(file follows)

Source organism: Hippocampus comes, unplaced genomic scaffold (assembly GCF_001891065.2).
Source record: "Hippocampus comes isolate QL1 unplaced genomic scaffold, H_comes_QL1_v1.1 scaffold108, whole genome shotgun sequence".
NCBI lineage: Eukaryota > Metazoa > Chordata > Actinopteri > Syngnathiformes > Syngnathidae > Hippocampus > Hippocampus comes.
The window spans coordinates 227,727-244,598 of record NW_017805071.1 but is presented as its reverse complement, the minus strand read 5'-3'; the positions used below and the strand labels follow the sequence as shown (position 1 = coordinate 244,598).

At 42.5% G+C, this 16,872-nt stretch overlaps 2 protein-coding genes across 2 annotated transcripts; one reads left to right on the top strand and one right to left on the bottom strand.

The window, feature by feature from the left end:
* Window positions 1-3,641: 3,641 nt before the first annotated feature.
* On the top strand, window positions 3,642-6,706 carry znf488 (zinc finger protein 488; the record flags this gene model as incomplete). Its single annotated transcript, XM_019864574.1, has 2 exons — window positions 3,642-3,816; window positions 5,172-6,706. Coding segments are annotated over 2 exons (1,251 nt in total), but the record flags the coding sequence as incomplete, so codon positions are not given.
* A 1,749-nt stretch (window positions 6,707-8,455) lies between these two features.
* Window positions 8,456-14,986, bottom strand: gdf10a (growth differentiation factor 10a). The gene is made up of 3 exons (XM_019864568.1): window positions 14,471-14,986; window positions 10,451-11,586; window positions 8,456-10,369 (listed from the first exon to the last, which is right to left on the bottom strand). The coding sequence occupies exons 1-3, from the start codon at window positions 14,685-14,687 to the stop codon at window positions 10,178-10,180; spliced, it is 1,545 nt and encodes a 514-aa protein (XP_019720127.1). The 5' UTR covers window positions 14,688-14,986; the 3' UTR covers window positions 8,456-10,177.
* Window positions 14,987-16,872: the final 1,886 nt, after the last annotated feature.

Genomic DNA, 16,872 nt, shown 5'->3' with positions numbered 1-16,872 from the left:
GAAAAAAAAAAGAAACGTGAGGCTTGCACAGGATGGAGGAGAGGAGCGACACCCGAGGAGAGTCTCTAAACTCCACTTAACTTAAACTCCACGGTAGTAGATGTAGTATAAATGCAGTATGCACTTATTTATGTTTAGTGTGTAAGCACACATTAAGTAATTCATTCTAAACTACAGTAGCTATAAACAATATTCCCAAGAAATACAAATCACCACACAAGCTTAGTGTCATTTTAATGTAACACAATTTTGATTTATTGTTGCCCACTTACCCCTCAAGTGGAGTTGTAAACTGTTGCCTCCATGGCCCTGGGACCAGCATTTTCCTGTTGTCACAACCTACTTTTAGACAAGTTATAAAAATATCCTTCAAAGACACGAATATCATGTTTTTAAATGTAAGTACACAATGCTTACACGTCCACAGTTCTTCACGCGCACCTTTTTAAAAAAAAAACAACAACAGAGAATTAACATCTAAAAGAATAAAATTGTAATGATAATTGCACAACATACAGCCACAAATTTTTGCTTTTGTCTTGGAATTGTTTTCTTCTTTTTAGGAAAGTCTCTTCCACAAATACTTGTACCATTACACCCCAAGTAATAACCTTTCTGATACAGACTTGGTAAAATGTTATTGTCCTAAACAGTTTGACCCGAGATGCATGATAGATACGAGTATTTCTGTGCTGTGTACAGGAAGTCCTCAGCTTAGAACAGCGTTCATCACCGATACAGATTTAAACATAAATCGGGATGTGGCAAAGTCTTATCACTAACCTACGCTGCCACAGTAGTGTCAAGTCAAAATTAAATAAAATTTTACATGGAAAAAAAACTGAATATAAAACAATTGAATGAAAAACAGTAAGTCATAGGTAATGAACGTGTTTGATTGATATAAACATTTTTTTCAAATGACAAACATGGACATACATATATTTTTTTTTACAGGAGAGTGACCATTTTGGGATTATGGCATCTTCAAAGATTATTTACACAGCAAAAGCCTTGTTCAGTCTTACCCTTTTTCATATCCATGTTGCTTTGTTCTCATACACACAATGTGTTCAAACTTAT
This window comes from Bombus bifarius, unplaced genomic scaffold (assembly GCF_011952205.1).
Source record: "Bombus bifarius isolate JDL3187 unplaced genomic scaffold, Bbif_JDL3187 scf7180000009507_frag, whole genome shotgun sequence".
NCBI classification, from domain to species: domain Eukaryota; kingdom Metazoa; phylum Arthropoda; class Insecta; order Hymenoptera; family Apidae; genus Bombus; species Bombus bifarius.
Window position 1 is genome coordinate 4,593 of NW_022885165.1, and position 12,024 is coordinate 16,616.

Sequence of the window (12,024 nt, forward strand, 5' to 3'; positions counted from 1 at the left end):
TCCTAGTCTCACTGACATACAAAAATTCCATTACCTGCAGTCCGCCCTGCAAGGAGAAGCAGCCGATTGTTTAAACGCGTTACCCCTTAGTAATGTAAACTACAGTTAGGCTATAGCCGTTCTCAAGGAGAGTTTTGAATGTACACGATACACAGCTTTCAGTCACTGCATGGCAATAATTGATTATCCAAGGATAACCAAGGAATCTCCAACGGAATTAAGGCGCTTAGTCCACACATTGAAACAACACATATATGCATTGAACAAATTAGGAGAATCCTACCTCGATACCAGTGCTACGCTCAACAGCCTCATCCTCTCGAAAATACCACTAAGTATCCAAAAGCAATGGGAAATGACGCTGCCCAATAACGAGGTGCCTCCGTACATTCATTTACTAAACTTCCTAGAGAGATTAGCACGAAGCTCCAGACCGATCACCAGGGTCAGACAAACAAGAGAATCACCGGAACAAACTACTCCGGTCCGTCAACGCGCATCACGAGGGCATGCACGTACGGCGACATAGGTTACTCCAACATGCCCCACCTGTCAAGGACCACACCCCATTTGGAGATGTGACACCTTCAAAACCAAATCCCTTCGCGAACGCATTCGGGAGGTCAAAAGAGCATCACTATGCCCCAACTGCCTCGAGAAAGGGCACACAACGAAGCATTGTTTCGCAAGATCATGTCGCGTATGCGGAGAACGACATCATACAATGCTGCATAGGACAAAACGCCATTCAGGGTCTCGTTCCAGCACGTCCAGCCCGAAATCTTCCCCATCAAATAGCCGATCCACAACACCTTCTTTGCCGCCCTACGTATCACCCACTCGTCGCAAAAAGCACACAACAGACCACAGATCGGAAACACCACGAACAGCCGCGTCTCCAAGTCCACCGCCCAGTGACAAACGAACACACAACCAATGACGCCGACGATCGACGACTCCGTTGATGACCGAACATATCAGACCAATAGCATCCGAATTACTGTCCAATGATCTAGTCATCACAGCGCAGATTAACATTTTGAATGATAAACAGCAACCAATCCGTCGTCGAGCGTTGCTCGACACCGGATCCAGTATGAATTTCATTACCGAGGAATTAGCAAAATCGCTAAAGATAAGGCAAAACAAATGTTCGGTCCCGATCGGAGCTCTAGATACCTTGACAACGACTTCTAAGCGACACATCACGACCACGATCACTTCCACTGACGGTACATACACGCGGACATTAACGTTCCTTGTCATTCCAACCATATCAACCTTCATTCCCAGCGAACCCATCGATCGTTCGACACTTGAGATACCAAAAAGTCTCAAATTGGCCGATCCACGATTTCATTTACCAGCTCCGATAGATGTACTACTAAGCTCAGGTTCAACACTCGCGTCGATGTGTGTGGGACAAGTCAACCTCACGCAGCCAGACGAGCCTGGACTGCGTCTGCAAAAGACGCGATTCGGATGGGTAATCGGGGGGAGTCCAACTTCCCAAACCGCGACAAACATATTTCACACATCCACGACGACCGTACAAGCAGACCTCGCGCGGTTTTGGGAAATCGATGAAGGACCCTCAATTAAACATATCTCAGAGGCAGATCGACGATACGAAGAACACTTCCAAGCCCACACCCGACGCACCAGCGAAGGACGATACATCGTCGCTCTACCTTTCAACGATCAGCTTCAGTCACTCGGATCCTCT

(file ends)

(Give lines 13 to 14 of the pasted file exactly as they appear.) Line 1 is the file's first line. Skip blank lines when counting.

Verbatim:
GAAAAAAAAAAGAAACGTGAGGCTTGCACAGGATGGAGGAGAGGAGCGACACCCGAGGAGAGTCTCTAAACTCCACTTAACTTAAACTCCACGGTAGTAGATGTAGTATAAATGCAGTATGCACTTATTTATGTTTAGTGTGTAAGCACACATTAAGTAATTCATTCTAAACTACAGTAGCTATAAACAATATTCCCAAGAAATACAAATCACCACACAAGCTTAGTGTCATTTTAATGTAACACAATTTTGATTTATTGTTGCCCACTTACCCCTCAAGTGGAGTTGTAAACTGTTGCCTCCATGGCCCTGGGACCAGCATTTTCCTGTTGTCACAACCTACTTTTAGACAAGTTATAAAAATATCCTTCAAAGACACGAATATCATGTTTTTAAATGTAAGTACACAATGCTTACACGTCCACAGTTCTTCACGCGCACCTTTTTAAAAAAAAAACAACAACAGAGAATTAACATCTAAAAGAATAAAATTGTAATGATAATTGCACAACATACAGCCACAAATTTTTGCTTTTGTCTTGGAATTGTTTTCTTCTTTTTAGGAAAGTCTCTTCCACAAATACTTGTACCATTACACCCCAAGTAATAACCTTTCTGATACAGACTTGGTAAAATGTTATTGTCCTAAACAGTTTGACCCGAGATGCATGATAGATACGAGTATTTCTGTGCTGTGTACAGGAAGTCCTCAGCTTAGAACAGCGTTCATCACCGATACAGATTTAAACATAAATCGGGATGTGGCAAAGTCTTATCACTAACCTACGCTGCCACAGTAGTGTCAAGTCAAAATTAAATAAAATTTTACATGGAAAAAAAACTGAATATAAAACAATTGAATGAAAAACAGTAAGTCATAGGTAATGAACGTGTTTGATTGATATAAACATTTTTTTCAAATGACAAACATGGACATACATATATTTTTTTTTACAGGAGAGTGACCATTTTGGGATTATGGCATCTTCAAAGATTATTTACACAGCAAAAGCCTTGTTCAGTCTTACCCTTTTTCATATCCATGTTGCTTTGTTCTCATACACACAATGTGTTCAAACTTAT
This window comes from Bombus bifarius, unplaced genomic scaffold (assembly GCF_011952205.1).